The number of people with T2D is rising rapidly worldwide, along with the prevalence of obesity, which is driven by unhealthy diets and reduced physical activity. Besides obesity, OSA is increasingly recognised as a potential independent risk factor for the development of T2D (Botros et al, 2009; Marshall et al, 2009; Muraki et al, 2010; Pallayova et al, 2011). The present article aims to increase clinical awareness of and draw therapeutic attention to OSA as a potential sign of developing T2D in high-risk individuals.

OSA as a breathing disorder
OSA is characterised by frequent intermittent complete cessation of breathing (apnoea) or reduced breathing (hypopnoea), which in turn results in hypoxaemia and intermittent arousal. The frequent interruptions in sleep, which are generally not noticed by the individual, result in daytime sleepiness. 

The most commonly employed measure of OSA is the apnoea–hypopnoea index (AHI). This measures the number of apnoeas plus hypopnoeas per hour of sleep, or per hour of respiratory recording. OSA is diagnosed when the AHI is ≥5 events per hour, but becomes a significant health issue with AHIs ≥15 events per hour (Lurie, 2011). The severity of OSA in adults is defined as: mild for AHI ≥5 and <15 events per hour; moderate for AHI ≥15 and ≤30 events per hour, and severe for AHI >30 events per hour (Epstein et al, 2009). The clinical signs and symptoms of OSA are shown in Table 1.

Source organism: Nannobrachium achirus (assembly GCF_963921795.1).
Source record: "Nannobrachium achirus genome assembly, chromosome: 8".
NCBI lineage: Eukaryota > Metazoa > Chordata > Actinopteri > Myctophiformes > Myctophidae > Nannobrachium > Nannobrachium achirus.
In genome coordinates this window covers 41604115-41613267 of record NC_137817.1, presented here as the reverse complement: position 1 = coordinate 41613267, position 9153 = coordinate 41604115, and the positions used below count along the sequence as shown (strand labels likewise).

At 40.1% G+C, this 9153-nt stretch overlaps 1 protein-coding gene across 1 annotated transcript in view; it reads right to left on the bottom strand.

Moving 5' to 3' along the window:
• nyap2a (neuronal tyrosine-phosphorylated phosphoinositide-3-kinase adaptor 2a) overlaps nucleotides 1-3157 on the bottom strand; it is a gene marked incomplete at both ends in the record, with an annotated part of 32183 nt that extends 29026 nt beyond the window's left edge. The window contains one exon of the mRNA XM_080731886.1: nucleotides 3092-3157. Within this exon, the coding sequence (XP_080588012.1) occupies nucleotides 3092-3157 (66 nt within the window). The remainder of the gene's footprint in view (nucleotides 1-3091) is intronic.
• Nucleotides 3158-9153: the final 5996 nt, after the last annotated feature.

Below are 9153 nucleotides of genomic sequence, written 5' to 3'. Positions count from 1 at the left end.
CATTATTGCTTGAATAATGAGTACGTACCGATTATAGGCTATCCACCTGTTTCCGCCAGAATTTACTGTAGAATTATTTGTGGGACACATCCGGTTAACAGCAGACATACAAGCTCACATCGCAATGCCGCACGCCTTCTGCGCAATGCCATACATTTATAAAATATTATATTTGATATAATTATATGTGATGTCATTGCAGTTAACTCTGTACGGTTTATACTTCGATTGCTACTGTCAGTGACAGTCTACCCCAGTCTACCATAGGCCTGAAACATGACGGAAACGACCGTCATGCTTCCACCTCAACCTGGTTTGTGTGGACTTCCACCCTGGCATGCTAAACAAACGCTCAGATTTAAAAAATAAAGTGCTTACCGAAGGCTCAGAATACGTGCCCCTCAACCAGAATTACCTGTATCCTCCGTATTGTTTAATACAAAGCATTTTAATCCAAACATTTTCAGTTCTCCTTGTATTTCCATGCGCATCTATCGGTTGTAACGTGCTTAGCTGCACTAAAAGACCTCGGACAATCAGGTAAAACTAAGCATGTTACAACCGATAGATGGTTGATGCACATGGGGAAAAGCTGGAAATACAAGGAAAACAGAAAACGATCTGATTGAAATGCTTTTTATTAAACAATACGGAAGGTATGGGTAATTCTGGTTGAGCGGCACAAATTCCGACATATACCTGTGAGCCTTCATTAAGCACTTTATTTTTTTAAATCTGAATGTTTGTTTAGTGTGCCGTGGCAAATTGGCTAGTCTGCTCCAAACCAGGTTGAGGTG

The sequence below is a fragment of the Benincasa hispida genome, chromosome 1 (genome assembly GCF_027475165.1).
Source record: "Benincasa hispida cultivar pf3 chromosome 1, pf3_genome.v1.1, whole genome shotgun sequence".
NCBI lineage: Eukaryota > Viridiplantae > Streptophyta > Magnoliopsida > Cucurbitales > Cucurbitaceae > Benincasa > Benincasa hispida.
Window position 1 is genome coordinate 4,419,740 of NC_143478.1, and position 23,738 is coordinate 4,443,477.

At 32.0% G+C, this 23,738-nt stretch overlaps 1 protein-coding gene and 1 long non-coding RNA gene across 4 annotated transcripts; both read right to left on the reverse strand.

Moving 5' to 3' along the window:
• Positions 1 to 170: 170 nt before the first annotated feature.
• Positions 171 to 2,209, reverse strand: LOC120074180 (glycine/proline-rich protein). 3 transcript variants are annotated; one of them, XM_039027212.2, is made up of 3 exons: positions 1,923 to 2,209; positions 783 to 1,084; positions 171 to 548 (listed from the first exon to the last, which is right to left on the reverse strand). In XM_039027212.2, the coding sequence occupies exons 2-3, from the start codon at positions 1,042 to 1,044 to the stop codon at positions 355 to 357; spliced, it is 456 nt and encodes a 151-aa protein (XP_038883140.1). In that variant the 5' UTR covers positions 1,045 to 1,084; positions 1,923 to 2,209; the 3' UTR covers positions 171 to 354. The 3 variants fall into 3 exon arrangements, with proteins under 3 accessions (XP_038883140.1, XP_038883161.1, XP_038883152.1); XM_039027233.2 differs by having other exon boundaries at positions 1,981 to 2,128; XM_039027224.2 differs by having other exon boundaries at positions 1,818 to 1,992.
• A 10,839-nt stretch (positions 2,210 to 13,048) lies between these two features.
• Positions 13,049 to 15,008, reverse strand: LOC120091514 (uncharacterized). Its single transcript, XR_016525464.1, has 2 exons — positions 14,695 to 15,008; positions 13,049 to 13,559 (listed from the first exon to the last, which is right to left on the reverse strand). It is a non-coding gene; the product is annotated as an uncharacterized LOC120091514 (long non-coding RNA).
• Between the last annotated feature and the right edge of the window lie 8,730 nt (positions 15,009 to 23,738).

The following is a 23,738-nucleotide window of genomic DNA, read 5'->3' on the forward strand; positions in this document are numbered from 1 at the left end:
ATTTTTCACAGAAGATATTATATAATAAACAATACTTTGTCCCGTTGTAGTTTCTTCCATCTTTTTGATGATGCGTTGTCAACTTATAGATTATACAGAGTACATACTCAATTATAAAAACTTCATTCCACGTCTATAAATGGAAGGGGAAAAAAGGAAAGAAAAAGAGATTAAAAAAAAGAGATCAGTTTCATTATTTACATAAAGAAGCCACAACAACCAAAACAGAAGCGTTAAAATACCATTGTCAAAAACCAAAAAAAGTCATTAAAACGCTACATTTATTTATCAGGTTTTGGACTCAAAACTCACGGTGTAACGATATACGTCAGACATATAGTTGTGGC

Diagnosis of OSA (Table 2) is based on a comprehensive sleep evaluation and findings identified by objective sleep testing that includes either in-laboratory polysomnography or home testing with portable monitors (Epstein et al, 2009). Portable monitoring comes with different degrees of complexity, with the simplest being oximetry alone. 

Several validated sleep questionnaires, such as the Epworth Sleepiness Scale (Johns, 1991) or the Berlin questionnaire (Netzer et al, 1999), which are freely available on the internet, can be administered to obtain a relevant sleep history and assess the degree of sleepiness. Neither is, however, diagnostic of OSA. The Berlin questionnaire identifies individuals as high or low risk for OSA, while the Epworth scale measures symptoms of sleepiness.